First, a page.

The toughest part of bread making, in my opinion, is working out the timing throughout the day. For this recipe, the sponge can be made the night before and set on the counter until the following mid-day when the dough can be made, (optionally, be left to rise for another 2-4 hours), then shaped and left to rise 2 hours before baking 25 minutes for dinner.
1 cup sourdough starter
1 1/2 cups warm water
5 1/2 – 6 1/2 cups flour
1 tablespoon sugar
1 teaspoon baking soda
cornmeal or polenta to sprinkle on pans
boiling water for oven
Make the Sponge: Mix well your sourdough starter and pour one cup into a large mixing bowl. (With the remaining starter, add one cup flour and one cup water to replenish it.) To the one cup of starter, add 1 1/2 cups of warm water and 3 cups of flour. Mix. Cover the bowl with a towel. It will come to life as it sits on the kitchen counter 2-24 hours.
Making the Dough (& an Optional Rise: Blend salt, sugar, & baking soda into 2 cups of flour. Mix this into the sponge.When the dough begins to hold together, turn it out onto a floured board and knead for 3-4 minutes. Add flour as needed to make a fairly stiff dough. When you have accomplished that, give the dough a rest while you clean out the bowl and grease it. Transfer the dough to the greased bowl, cover with a clean cloth, & let it sit on the counter to rise for 2-4 hours. This rise is optional. However, adding it will create a more sour flavor in your bread.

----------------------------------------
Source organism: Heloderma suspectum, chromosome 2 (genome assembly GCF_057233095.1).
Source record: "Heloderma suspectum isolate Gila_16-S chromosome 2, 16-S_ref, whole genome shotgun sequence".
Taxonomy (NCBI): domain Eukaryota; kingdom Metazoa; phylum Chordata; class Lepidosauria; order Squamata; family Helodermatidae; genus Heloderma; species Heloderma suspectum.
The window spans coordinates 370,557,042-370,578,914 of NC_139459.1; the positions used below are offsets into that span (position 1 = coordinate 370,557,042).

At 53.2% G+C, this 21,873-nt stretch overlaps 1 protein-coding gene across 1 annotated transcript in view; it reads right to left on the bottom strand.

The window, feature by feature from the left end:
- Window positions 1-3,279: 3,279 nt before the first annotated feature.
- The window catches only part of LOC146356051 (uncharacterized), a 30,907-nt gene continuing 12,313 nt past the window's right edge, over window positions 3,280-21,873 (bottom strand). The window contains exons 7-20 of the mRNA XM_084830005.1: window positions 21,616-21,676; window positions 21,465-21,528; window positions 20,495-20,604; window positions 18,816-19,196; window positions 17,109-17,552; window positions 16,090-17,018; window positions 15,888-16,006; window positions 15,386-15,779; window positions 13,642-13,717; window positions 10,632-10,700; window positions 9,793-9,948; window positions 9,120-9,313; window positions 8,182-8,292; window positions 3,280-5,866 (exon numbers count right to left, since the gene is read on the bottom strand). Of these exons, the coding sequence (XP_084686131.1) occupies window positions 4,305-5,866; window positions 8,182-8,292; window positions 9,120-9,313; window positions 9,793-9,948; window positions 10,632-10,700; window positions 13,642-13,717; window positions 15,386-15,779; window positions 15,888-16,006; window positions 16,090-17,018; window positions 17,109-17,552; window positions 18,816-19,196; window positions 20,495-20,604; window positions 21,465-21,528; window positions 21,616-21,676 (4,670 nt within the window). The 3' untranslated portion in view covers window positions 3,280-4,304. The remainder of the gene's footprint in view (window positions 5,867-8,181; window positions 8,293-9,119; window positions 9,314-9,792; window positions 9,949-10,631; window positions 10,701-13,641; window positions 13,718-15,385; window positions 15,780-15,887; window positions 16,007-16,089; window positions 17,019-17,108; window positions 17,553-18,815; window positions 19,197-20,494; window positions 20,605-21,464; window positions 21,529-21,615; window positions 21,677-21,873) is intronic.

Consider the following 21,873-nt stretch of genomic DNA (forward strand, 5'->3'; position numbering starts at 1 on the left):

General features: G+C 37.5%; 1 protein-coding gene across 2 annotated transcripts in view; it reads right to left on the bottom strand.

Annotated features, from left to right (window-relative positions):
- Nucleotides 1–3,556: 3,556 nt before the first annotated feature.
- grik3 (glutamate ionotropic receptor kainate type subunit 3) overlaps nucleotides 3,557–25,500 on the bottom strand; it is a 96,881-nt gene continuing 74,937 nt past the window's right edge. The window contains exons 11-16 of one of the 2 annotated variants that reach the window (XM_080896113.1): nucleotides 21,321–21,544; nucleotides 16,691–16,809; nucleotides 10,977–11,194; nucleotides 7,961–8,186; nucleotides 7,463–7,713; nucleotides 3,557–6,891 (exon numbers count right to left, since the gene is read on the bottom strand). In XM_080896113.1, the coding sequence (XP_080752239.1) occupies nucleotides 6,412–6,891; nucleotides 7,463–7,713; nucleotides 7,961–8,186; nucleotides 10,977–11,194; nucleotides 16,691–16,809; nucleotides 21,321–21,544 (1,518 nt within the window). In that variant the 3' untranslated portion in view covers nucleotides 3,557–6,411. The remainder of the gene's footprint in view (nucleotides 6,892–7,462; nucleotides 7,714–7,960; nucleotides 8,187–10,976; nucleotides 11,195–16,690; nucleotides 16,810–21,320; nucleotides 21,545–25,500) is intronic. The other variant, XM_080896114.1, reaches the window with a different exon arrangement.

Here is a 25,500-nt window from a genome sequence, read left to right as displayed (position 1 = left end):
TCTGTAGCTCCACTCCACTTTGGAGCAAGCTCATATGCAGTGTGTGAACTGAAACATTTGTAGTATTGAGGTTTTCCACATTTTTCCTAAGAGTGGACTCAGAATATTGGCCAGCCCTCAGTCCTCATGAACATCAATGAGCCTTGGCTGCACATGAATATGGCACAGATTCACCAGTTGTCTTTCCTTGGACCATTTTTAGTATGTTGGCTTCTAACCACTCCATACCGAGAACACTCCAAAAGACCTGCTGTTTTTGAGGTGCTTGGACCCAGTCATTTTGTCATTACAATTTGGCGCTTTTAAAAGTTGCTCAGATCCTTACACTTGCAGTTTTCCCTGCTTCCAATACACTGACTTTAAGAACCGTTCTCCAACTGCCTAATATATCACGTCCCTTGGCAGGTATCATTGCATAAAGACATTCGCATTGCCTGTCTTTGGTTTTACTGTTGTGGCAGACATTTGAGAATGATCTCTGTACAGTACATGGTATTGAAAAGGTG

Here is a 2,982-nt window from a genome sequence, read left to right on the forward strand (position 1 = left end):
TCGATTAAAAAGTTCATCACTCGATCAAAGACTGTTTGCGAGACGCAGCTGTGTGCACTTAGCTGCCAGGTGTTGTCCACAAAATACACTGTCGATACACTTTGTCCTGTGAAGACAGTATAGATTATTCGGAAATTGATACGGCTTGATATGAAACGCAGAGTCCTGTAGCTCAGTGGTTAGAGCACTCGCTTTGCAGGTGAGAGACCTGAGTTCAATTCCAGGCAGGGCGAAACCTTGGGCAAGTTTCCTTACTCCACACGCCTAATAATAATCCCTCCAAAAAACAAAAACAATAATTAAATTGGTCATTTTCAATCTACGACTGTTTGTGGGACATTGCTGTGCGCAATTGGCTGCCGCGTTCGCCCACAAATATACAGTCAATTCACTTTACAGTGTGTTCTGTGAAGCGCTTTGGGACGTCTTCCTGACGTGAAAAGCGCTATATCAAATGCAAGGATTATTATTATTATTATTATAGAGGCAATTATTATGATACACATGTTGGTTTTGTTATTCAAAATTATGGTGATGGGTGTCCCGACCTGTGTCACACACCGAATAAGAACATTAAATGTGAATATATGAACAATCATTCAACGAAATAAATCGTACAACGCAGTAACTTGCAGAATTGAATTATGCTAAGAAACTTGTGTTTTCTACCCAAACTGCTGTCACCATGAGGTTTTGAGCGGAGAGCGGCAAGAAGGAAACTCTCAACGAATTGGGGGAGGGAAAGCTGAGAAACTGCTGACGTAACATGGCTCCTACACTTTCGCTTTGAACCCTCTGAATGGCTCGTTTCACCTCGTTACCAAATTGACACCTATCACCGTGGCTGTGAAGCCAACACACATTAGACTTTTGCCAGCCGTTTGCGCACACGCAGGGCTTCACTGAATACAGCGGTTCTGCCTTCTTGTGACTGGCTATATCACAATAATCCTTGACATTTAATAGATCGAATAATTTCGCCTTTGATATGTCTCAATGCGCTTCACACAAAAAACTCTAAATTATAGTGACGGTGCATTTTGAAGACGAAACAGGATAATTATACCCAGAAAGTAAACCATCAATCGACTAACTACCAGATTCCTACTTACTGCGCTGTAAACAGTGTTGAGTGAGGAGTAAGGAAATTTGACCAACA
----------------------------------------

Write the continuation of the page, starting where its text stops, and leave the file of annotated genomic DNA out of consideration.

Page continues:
Shaping: Punch down the risen dough and shape it into two long (or round) loaves. Place them on a baking sheet or in a cast iron skillet sprinkled with cornmeal or polenta. Let the shaped loaves rise on their pans for about 2 hours. Towards the end of the rising period, place a deep dish baking pan on the bottom rack and preheat your oven to 450 degrees.
Baking: Just before it is time to bake, use a sharp knife to make a few diagonal slashes, a few inches long and 1/4 inch deep, in the top of each loaf. Brush each loaf with cold water. Pour 2-3 cups of water in the hot pan on the bottom rack of the oven and put the loaves in the steamy oven on a rack just above the steam. Bake for about 25 minutes. When you remove the loaves from the oven, the crusts will be very hard. Soon, they will be soft and chewy, and a pleasure to eat with fresh butter.
Recipe from The King Arthur Flour 200th Anniversary Cookbook